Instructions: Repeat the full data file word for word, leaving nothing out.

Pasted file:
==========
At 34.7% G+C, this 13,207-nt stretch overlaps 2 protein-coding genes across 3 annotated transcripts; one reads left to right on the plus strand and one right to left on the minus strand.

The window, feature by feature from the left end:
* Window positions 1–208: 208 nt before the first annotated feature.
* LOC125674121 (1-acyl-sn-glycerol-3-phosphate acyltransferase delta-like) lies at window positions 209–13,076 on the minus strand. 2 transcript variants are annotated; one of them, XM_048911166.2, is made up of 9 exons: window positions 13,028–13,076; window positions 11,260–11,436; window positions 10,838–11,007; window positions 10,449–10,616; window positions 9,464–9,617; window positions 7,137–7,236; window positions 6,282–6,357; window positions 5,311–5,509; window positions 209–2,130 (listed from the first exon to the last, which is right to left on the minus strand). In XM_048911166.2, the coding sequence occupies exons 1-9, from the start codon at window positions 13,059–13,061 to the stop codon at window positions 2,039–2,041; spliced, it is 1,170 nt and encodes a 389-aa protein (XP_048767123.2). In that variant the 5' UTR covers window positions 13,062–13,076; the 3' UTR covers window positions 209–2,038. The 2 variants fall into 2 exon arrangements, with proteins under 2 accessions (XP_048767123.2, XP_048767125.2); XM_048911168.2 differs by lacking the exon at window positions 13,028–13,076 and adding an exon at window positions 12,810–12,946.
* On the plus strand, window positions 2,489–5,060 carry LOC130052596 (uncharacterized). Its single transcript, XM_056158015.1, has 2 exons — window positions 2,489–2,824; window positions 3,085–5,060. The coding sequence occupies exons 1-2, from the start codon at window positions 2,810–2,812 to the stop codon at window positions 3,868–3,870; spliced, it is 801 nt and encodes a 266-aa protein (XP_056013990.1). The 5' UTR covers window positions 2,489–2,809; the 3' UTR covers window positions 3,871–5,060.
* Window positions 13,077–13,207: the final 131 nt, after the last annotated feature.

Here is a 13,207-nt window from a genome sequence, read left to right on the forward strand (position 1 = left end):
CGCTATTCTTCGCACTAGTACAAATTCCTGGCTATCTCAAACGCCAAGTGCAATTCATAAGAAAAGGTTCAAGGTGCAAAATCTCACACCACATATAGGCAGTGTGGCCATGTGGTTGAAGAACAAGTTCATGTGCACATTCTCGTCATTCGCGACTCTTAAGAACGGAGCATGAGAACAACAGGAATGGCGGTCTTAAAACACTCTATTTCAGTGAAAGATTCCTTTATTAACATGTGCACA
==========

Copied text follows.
At 34.7% G+C, this 13,207-nt stretch overlaps 2 protein-coding genes across 3 annotated transcripts; one reads left to right on the plus strand and one right to left on the minus strand.

The window, feature by feature from the left end:
* Window positions 1–208: 208 nt before the first annotated feature.
* LOC125674121 (1-acyl-sn-glycerol-3-phosphate acyltransferase delta-like) lies at window positions 209–13,076 on the minus strand. 2 transcript variants are annotated; one of them, XM_048911166.2, is made up of 9 exons: window positions 13,028–13,076; window positions 11,260–11,436; window positions 10,838–11,007; window positions 10,449–10,616; window positions 9,464–9,617; window positions 7,137–7,236; window positions 6,282–6,357; window positions 5,311–5,509; window positions 209–2,130 (listed from the first exon to the last, which is right to left on the minus strand). In XM_048911166.2, the coding sequence occupies exons 1-9, from the start codon at window positions 13,059–13,061 to the stop codon at window positions 2,039–2,041; spliced, it is 1,170 nt and encodes a 389-aa protein (XP_048767123.2). In that variant the 5' UTR covers window positions 13,062–13,076; the 3' UTR covers window positions 209–2,038. The 2 variants fall into 2 exon arrangements, with proteins under 2 accessions (XP_048767123.2, XP_048767125.2); XM_048911168.2 differs by lacking the exon at window positions 13,028–13,076 and adding an exon at window positions 12,810–12,946.
* On the plus strand, window positions 2,489–5,060 carry LOC130052596 (uncharacterized). Its single transcript, XM_056158015.1, has 2 exons — window positions 2,489–2,824; window positions 3,085–5,060. The coding sequence occupies exons 1-2, from the start codon at window positions 2,810–2,812 to the stop codon at window positions 3,868–3,870; spliced, it is 801 nt and encodes a 266-aa protein (XP_056013990.1). The 5' UTR covers window positions 2,489–2,809; the 3' UTR covers window positions 3,871–5,060.
* Window positions 13,077–13,207: the final 131 nt, after the last annotated feature.

Here is a 13,207-nt window from a genome sequence, read left to right on the forward strand (position 1 = left end):
CGCTATTCTTCGCACTAGTACAAATTCCTGGCTATCTCAAACGCCAAGTGCAATTCATAAGAAAAGGTTCAAGGTGCAAAATCTCACACCACATATAGGCAGTGTGGCCATGTGGTTGAAGAACAAGTTCATGTGCACATTCTCGTCATTCGCGACTCTTAAGAACGGAGCATGAGAACAACAGGAATGGCGGTCTTAAAACACTCTATTTCAGTGAAAGATTCCTTTATTAACATGTGCACA